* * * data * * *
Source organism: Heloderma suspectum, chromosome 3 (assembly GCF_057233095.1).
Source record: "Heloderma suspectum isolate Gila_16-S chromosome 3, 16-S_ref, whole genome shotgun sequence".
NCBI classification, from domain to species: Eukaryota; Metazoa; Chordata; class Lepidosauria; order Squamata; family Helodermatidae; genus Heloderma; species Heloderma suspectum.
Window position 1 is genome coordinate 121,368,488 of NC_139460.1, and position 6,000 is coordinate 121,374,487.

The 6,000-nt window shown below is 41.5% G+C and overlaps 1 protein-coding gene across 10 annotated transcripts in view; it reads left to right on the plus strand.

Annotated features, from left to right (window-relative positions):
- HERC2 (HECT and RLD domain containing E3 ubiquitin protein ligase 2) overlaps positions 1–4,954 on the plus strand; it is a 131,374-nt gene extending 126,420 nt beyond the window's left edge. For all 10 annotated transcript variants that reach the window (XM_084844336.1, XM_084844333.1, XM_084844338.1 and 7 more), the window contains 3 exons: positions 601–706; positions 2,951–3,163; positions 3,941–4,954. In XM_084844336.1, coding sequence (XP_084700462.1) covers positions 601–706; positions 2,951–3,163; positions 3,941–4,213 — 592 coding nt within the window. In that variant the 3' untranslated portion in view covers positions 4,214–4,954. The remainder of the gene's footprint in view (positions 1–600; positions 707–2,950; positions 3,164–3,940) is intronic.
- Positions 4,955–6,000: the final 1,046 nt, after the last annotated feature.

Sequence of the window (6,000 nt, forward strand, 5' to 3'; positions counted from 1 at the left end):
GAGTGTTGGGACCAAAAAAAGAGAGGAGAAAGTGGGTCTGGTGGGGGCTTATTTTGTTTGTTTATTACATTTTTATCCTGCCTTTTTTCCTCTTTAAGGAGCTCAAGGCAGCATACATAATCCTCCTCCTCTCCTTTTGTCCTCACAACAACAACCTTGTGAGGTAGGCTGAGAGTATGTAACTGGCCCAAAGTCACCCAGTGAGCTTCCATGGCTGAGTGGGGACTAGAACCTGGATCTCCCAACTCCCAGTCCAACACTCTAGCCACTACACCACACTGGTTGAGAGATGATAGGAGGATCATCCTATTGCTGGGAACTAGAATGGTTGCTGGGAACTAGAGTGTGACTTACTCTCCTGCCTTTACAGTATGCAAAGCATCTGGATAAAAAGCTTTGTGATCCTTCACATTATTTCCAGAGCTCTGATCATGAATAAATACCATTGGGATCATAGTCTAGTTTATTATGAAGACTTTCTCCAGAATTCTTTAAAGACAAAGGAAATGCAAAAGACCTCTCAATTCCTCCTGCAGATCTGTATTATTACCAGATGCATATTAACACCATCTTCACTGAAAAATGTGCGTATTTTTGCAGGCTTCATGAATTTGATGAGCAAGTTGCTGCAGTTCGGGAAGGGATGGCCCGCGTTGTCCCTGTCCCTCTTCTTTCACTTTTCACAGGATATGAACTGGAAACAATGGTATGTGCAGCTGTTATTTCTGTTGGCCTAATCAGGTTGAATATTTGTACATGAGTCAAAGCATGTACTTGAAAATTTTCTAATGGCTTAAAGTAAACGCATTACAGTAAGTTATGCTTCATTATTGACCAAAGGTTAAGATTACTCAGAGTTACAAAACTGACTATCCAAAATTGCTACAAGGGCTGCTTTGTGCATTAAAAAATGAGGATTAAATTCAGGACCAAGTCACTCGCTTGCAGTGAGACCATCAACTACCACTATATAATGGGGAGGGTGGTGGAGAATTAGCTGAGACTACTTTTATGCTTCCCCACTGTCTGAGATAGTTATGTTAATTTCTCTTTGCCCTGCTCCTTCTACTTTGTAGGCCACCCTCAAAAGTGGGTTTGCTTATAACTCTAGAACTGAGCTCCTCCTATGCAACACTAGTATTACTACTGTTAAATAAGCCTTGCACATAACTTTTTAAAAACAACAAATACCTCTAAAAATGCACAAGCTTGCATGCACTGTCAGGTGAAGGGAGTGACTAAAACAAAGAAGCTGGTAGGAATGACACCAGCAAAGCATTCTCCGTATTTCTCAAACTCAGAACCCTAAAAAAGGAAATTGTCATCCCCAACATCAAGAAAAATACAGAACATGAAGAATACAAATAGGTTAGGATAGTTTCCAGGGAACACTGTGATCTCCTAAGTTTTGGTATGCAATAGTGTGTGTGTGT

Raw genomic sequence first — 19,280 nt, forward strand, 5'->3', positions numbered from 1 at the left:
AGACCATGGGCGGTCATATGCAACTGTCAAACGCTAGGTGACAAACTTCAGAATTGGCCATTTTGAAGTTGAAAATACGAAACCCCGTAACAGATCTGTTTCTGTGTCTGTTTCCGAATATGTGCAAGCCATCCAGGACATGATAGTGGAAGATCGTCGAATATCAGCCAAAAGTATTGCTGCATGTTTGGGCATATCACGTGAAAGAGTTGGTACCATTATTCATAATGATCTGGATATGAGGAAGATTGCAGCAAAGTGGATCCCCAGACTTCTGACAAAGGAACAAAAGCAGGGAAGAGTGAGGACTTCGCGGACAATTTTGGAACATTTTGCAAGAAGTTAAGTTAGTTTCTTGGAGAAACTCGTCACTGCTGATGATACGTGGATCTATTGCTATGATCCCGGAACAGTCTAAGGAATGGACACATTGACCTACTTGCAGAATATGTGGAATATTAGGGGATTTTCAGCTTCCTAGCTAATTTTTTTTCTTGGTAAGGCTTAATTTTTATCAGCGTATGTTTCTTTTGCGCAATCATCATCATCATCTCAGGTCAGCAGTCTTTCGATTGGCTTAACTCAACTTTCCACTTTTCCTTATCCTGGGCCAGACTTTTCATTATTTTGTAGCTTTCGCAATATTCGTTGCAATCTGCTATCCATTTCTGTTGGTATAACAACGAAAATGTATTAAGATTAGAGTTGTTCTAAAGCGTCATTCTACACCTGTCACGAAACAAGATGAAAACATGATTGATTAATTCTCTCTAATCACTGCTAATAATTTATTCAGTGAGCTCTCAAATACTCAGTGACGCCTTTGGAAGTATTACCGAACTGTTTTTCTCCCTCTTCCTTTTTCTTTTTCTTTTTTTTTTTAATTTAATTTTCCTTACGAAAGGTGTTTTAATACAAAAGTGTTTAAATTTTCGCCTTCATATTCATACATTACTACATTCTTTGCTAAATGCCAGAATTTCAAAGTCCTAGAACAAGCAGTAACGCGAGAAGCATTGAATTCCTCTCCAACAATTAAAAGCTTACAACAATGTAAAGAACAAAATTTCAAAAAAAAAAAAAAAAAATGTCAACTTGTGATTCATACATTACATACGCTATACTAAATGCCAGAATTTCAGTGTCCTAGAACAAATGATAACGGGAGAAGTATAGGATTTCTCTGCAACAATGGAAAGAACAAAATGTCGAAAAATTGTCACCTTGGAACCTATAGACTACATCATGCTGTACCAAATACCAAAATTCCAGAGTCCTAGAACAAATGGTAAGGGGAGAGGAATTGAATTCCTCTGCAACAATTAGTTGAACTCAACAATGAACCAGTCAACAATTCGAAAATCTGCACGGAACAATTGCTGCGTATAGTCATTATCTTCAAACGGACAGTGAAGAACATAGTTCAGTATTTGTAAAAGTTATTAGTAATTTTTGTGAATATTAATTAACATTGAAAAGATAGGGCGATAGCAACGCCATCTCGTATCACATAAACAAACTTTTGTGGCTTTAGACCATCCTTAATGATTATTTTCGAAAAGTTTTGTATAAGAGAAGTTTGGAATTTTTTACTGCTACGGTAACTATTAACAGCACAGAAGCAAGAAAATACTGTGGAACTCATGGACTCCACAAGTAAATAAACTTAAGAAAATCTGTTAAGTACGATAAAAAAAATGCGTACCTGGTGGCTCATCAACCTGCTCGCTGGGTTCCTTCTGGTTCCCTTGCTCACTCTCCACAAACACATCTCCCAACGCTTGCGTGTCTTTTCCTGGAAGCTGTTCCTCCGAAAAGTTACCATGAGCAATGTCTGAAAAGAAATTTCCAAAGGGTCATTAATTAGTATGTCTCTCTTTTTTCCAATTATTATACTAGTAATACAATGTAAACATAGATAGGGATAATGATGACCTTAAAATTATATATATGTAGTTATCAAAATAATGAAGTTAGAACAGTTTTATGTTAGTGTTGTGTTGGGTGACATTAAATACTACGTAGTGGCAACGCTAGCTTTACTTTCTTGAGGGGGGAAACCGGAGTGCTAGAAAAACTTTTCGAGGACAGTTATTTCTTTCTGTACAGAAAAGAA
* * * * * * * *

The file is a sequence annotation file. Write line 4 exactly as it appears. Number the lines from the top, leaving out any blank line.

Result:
Window position 1 is genome coordinate 121,368,488 of NC_139460.1, and position 6,000 is coordinate 121,374,487.